A deep dive into ballroom culture, a psychological thriller, and vision of a women-only island – these must-reads will keep you busy until summer
However you’re feeling as 2018 trudges interminably on, at least there are books to look forward to – and there are some wonderful ones coming out in the next few months to add to your reading list.
Fiction that imagines different worlds can deepen our understanding of the fault lines underpinning our own. Arkady by Patrick Langley and The Water Cure by Sophie Mackintosh are stunning debuts that do just this: in The Water Cure, a bleak island where three sisters live in isolation is the backdrop to a haunting story of abuse, death, and desire, while a desolate urban sprawl is the setting for Arkady’s story of brotherly love.
Continuing the family theme, this year sees the publication of two very different novels that delve into the subject of motherhood. Leïla Slimani’s Lullaby is a suspenseful psychological thriller whose huge acclaim is well deserved, not least for its shrewd and insightful portrayal of motherhood and parenting in contemporary French society. I’m also in awe of Jessie Greengrass’s extraordinary first novel Sight, in which a woman’s experiences of pregnancy and birth spark reflection on her own matrilineal history. Both books will linger with me for a long time.
Given the current state of the world, it sometimes feels like a wonder that love can exist, let alone thrive. I’m excited for books on modern love by Joanna Walsh and Olivia Laing, both known for inventively pushing against the boundaries of genre. And when I need to be transported far away from the here and now, I’ll turn to Joseph Cassara’s vivid The House Of Impossible Beauties, a beautiful and heartbreaking book set in 1980s New York. Here's a complete reading list to keep you busy until summer.
LULLABY BY LEÏLA SLIMANI (FABER, JANUARY)
French-Moroccan author and journalist Leïla Slimani won France’s most prestigious literary prize for Lullaby, published last year in France and this year in English translation, making her only the 12th woman to do so. The 2012 murders of two children by their nanny on New York’s Upper West Side inspired the plot of Lullaby, a taut psychological thriller billed as “the French Gone Girl” that scrutinises class, race, labour, and motherhood in contemporary France.
PEACH BY EMMA GLASS (BLOOMSBURY, JANUARY)
Fans of Eimear McBride should seek out this novella, which follows the eponymous young narrator in the days immediately after a violent sexual assault. Glass packs plenty of action and emotional heft into Peach’s hundred or so pages, conveying trauma, fear, and despair with spare and affecting language. It’s little wonder that George Saunders declared that this brutal little book “renews one's faith in the power of literature”.
SIGHT BY JESSIE GREENGRASS (JOHN MURRAY, FEBRUARY)
In her first novel, Jessie Greengrass, author of the short story collection An Account of the Decline of the Great Auk, According to One Who Saw It, weaves together reflections on pregnancy, grief, and motherhood with an illuminating history of the X-Ray, psychoanalysis, and the caesarean section. Written in gorgeous, crystalline prose, Sight is a moving exploration of perception and wonder.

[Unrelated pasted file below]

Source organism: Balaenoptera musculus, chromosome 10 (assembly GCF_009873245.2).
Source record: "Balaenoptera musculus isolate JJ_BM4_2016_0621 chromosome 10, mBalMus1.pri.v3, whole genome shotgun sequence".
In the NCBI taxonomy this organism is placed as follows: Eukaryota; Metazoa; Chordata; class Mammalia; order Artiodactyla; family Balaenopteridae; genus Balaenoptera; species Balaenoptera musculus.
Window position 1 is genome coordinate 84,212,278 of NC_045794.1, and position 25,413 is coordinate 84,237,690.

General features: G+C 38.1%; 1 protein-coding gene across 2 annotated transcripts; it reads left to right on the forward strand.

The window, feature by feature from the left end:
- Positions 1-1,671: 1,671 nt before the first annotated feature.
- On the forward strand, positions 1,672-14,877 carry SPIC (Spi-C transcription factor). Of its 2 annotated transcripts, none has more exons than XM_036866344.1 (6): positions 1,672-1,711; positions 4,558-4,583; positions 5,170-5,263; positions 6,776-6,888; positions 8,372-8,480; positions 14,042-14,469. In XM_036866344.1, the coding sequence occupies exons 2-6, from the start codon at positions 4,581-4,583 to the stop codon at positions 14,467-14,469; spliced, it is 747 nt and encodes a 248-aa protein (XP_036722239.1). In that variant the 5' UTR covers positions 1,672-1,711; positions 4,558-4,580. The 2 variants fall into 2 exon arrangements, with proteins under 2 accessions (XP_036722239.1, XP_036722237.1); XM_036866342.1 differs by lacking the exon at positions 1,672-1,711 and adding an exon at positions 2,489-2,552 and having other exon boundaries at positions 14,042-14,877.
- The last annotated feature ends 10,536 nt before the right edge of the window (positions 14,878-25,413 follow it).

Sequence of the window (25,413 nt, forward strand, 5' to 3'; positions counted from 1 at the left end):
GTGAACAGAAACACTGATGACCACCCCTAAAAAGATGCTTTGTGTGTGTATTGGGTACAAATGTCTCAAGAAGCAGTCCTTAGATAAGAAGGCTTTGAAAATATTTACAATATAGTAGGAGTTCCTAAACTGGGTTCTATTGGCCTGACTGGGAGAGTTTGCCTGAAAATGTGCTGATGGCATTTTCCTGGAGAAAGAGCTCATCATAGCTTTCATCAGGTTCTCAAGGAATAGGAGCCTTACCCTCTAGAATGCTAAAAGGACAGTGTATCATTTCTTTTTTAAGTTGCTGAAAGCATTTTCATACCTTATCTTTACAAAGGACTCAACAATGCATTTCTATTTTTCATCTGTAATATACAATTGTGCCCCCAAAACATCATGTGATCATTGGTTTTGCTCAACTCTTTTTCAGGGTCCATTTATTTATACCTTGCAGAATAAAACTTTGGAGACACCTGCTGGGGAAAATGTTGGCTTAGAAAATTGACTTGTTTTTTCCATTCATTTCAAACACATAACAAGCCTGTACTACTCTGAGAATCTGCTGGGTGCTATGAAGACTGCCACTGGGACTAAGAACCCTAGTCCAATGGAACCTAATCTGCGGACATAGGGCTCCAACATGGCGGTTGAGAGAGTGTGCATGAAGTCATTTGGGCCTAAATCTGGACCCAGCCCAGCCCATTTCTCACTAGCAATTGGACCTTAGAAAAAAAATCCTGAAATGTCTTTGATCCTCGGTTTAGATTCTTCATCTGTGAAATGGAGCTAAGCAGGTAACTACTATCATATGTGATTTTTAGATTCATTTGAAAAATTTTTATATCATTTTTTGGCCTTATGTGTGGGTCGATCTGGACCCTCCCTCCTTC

THE HOUSE OF IMPOSSIBLE BEAUTIES BY JOSEPH CASSARA (ONEWORLD, FEBRUARY)
Joseph Cassara’s debut novel is set in 1980s New York, where a cast of gay and trans characters form a community centred on the House of Xtravaganza, an all-Latino ballroom house inspired by the real House of Xtravaganza featured in Paris Is Burning. Beyond the glamour of the ballroom scene, Cassara’s characters face loss, abuse, and neglect, and he tells their stories with a humane and generous heart.
ARKADY BY PATRICK LANGLEY (FITZCARRALDO EDITIONS, MARCH)
Arkady traces the lives of two brothers from early childhood, following their treacherous journey together through forbidding urban wastelands, towards some kind of redemption or hope. It’s a gripping story, and Langley’s rich language and profound empathy combine to make Arkady an incredibly powerful novel.
BREAK.UP BY JOANNA WALSH (TUSKAR ROCK PRESS, APRIL)
The follow-up to Walsh’s 2016 Vertigo, which unfolds in a series of connected short stories, Break.up is a “novel in essays” about love and desire in the age of the internet that promises more experimentation with the form. (For more Joanna Walsh, queer anthology Liberating the Canon: An Anthology of Innovative Literature, which includes contributions from Eley Williams, Juliet Jacques, and more, also looks set to be a must-read, and the account @read_women is one of the best things on Twitter.)
THE WATER CURE BY SOPHIE MACKINTOSH (HAMISH HAMILTON, MAY)
Three sisters live on an island, their bodies safe only as long as they remain isolated from men. After the death of their father, three men wash up on their island, and they are forced to confront desire, abuse, and love. Chilling and topical, The Water Cure is a breathtaking debut.
CRUDO BY OLIVIA LAING (PICADOR, JUNE)
What could be more exciting than the publication of non-fiction writer and arts critic Olivia Laing’s first novel? The three books Laing has published to date — To The River, The Trip To Echo Spring, and The Lonely City — beautifully entwine travel writing, personal memoir, and large-hearted literary biography. A semi-autobiographical work of fiction written feverishly last summer, Crudo “charts in real time what it was like to live and love in the horrifying summer of 2017”.
MY YEAR OF REST AND RELAXATION BY OTTESSA MOSHFEGH (JONATHAN CAPE, JULY)
Ottessa Moshfegh’s Eileen, a horrifying and bleakly funny psychological thriller, was shortlisted for the 2016 Booker Prize. Her second novel My Year Of Rest and Relaxation, about a woman who attempts to escape alienation via narcotic hibernation, promises to be every bit as daring and inventive.